Cassidy has participated in the Stampede 21 times, and since the tournament format was introduced, estimates he’s probably been to the Sunday round about half those times.

“Anytime you can back in here on Sunday, it’s wicked. It’s a lot of pressure but at the same time, that’s why you practice and do what you do, and you live for days like this.”

World Champion Tyler Waguespack was one of two steer wrestlers to be 3.5 seconds, but he gets the nod to carry on his Stampede.

“I had to tie with my traveling partner Ty Erickson,” he explained. “Fortunately, I won the tiebreaker, but kind of unfortunate now that he doesn’t get to go. But at least one of us made it there.”

“We laughed last night, because we knew how good the steers were going to be. We said you’d better show up with your knife for this knife fight we’re fixin’ to be in,” he joked. “It was fun though. You put a good pen of steers with this caliber of guys, you’re going to see tons of fast times.”

Topping Saturday’s round of bareback riding was Steven Peebles but he had to work overtime to get it, which isn’t good news for a cowboy with as many body issues has Peebles has. The Oregon cowboy was awarded a re-ride and came back on a horse called You See Me, for 90 points. It was worth it for the chance to defend his title on Sunday, but Peebles headed right to Sports Medicine to get worked on, so he’s fit enough to ride again the Sunday.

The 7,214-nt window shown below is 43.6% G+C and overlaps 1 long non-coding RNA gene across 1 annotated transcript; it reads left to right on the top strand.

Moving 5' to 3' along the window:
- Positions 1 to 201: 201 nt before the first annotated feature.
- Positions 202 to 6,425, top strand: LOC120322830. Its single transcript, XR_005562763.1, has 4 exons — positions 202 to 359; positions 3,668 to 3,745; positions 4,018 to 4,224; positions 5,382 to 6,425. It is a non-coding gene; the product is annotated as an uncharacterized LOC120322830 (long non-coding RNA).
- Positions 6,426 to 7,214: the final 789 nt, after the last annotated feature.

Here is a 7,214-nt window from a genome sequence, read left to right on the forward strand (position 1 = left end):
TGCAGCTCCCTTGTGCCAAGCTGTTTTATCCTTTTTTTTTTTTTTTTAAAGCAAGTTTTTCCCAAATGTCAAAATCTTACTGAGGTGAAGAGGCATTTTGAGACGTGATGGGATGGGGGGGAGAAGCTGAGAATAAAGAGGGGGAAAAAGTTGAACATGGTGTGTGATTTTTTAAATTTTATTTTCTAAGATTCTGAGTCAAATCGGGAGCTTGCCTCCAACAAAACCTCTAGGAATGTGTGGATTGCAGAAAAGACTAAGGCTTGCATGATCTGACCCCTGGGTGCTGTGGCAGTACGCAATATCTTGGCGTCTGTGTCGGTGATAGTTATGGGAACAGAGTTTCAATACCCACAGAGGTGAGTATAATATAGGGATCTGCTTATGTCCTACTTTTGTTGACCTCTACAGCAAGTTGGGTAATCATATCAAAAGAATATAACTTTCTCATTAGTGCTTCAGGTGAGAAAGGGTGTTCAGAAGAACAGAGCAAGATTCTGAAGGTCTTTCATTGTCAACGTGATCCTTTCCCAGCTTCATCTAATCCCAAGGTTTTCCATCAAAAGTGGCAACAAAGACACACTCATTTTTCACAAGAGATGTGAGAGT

Joining him from this round on a tiebreaker was J.R. Vezain of Wyoming, who turned in one of a trio of 86’s. Because he’d won a round outright and the others hadn’t, Vezain makes it through for his third career attempt at the $100,000.

“Just another day, another day of rodeoin’. I love big stages, against big buckers and against big names,” smiled Vezain.

Cort Scheer saddle bronc ride

Cort Scheer was breathing a sigh of relief, after making an outstanding 88 point ride on Calgary’s horse Yesterdays Delivery, to earn $6000.

“I’m pretty sure the year I won it I came through the wildcard round too, so I’m hoping that kind of replays itself,” smiled the Nebraska cowboy, who won the Stampede in 2013.

“It’s probably the most exciting perf, besides the Finals, for the simple fact that you’ve got 12 guys, and only two guys that come out of there. That’s your last chance. Before, when you have four rounds you’ve got four horses to get though. Here, you’ve got 12 guys that hold nothing back, and just go at ‘em. You might as well buck off or be 90, cuz you ain’t gonna make it back at 75.”